Right to Review

14th July 2019 | Legal Insights & Resources|
Stephen Halloran headshot

Stephen Halloran

Managing Partner

Right to review

What is the Right to Review?

The Victims’ Right to Review (VRR) Scheme is a statutory scheme that has been in place since December 2013 and enables those who are the victims of crime to seek a review of a decision taken by the Crown Prosecution Service (CPS) not to prosecute a case or where they have decided to terminate proceedings.

The process to seek a review should be a straightforward process, but it can be a daunting process for many. Not knowing the law in detail or not having the skill or ability to highlight the relevant factual and/or legal issues may put many off. In addition, the perception that an Organisation like the CPS will be fair dispassionate when it  is being asked to re-consider its own decision may be a leap of faith too far for many.

How can a solicitor help in obtaining the Right to Review?

Our private client department has the skills and expertise to assist in the review process. Due to the skill set that our criminal Solicitors have, we are able to understand the process and advice in this area. We can formulate representations for a review and provide advice on the merits, or otherwise, of seeking an Independent Review.

A worked example of a recent case that we were asked to advise upon will assist in an understanding of the process. As the case will be the subject of future Court proceedings (for reasons that will become clear), we cannot refer to any level of detail that would identify the case or participants in it.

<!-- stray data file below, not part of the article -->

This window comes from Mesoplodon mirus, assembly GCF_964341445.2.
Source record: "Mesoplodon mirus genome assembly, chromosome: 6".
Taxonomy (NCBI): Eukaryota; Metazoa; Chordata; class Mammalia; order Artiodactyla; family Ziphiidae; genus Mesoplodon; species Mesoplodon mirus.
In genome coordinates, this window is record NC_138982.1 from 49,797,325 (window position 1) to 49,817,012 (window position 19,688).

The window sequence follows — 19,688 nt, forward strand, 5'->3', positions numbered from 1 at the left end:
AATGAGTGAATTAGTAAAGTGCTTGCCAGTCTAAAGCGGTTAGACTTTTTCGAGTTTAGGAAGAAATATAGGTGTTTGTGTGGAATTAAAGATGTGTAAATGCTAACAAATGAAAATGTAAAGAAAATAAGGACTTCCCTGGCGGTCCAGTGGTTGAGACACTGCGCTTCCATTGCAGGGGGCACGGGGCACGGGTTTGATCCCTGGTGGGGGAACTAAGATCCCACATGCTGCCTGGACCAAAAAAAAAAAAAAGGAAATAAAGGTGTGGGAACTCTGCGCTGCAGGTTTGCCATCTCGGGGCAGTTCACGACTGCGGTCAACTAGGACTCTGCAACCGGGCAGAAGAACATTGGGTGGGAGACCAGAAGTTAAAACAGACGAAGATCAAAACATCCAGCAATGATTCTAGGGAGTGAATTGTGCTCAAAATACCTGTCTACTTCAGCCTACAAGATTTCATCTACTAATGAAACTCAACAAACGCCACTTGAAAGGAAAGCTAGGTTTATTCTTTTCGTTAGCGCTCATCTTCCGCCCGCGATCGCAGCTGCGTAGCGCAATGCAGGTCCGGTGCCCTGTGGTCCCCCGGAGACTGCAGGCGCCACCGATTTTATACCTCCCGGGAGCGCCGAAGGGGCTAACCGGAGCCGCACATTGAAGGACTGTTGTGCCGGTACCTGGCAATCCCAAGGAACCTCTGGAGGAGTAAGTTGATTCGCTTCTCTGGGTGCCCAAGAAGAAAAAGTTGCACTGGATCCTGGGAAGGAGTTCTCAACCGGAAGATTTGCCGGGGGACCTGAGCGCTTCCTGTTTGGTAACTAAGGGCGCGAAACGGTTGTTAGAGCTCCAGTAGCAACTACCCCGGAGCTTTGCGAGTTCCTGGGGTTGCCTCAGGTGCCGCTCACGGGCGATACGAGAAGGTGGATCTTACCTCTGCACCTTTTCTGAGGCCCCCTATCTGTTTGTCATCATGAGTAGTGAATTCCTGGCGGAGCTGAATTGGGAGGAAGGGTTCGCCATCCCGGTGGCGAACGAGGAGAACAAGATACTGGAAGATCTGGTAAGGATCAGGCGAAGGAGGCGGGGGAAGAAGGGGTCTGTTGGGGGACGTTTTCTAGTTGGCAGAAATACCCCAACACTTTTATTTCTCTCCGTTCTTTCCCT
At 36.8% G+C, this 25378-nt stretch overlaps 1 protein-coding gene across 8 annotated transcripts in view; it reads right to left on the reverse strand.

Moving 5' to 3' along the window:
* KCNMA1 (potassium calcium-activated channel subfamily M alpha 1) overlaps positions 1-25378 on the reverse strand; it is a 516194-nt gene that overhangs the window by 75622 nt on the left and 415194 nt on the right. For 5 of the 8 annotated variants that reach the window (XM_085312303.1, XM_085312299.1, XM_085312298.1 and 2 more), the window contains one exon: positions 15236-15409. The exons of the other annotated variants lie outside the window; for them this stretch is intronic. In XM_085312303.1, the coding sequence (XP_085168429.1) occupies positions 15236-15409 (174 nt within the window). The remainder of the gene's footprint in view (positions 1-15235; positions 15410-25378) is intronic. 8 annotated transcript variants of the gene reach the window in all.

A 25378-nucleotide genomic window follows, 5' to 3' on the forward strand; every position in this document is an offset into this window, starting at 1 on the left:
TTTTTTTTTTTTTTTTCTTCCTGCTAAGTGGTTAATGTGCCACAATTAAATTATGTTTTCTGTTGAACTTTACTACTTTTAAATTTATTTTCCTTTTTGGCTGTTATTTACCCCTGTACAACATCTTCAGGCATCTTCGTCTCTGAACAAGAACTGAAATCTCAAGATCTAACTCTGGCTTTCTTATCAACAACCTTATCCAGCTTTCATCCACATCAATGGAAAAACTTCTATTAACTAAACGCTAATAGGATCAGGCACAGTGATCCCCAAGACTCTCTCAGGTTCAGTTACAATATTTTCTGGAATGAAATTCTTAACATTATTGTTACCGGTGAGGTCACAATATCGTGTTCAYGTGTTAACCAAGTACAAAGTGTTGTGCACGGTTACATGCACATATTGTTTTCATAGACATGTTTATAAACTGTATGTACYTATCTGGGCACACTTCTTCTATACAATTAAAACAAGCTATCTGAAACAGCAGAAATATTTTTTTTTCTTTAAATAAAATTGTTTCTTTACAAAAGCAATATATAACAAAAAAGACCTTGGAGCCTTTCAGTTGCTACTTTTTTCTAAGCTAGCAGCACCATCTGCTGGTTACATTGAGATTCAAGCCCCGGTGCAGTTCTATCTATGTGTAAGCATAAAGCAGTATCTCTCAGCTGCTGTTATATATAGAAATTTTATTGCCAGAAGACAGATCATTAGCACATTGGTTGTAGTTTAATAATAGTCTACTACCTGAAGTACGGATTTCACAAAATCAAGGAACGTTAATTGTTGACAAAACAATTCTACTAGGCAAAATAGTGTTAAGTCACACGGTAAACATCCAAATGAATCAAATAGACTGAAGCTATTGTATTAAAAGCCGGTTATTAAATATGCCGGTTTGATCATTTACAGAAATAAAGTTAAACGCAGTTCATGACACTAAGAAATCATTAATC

We received instructions following an initial CPS decision. The decision dealt with a perceived time limit issue preventing them from prosecuting a specific criminal offence and also related evidential difficulties that they perceived in respect of a related offence.

How does the Right to Review process work?

The first stage of any VRR is a review by way of a Local Resolution review with the CPS region that made the original decision. As such, we considered the available case papers and drafted detailed Grounds to Appeal the initial decision, dealing with the erroneous issue of the time limit and the perceived evidential issues. The result of this was to uphold the original decision, but the rationale for this was wrong in our view.

We then drafted additional Grounds in order that an Independent Review would have to then take place. This is takes place at a central CPS unit and following them considering the detailed grounds we provided, the original decision was reversed, with the CPS indicating that charges would follow based on the suggested charges put forward by us at the outset.

Of course, the Court process will now take effect and a decision on guilt or innocence will be made by the Court.

Certain time limits apply, and while not set in stone, they should be adhered to. A delay may have an impact on the decision-making process and prevent charges following if the review process hasn’t been dealt with in a timely manner.

We are not able to assist on such an appeal/review on a legally aided basis. We can discuss a fixed fee basis upon which we can provide this service. Due to the specialist nature of this, one of our experienced private client crime solicitors would deal with the case. We are able to provide this advice on a nationwide basis.

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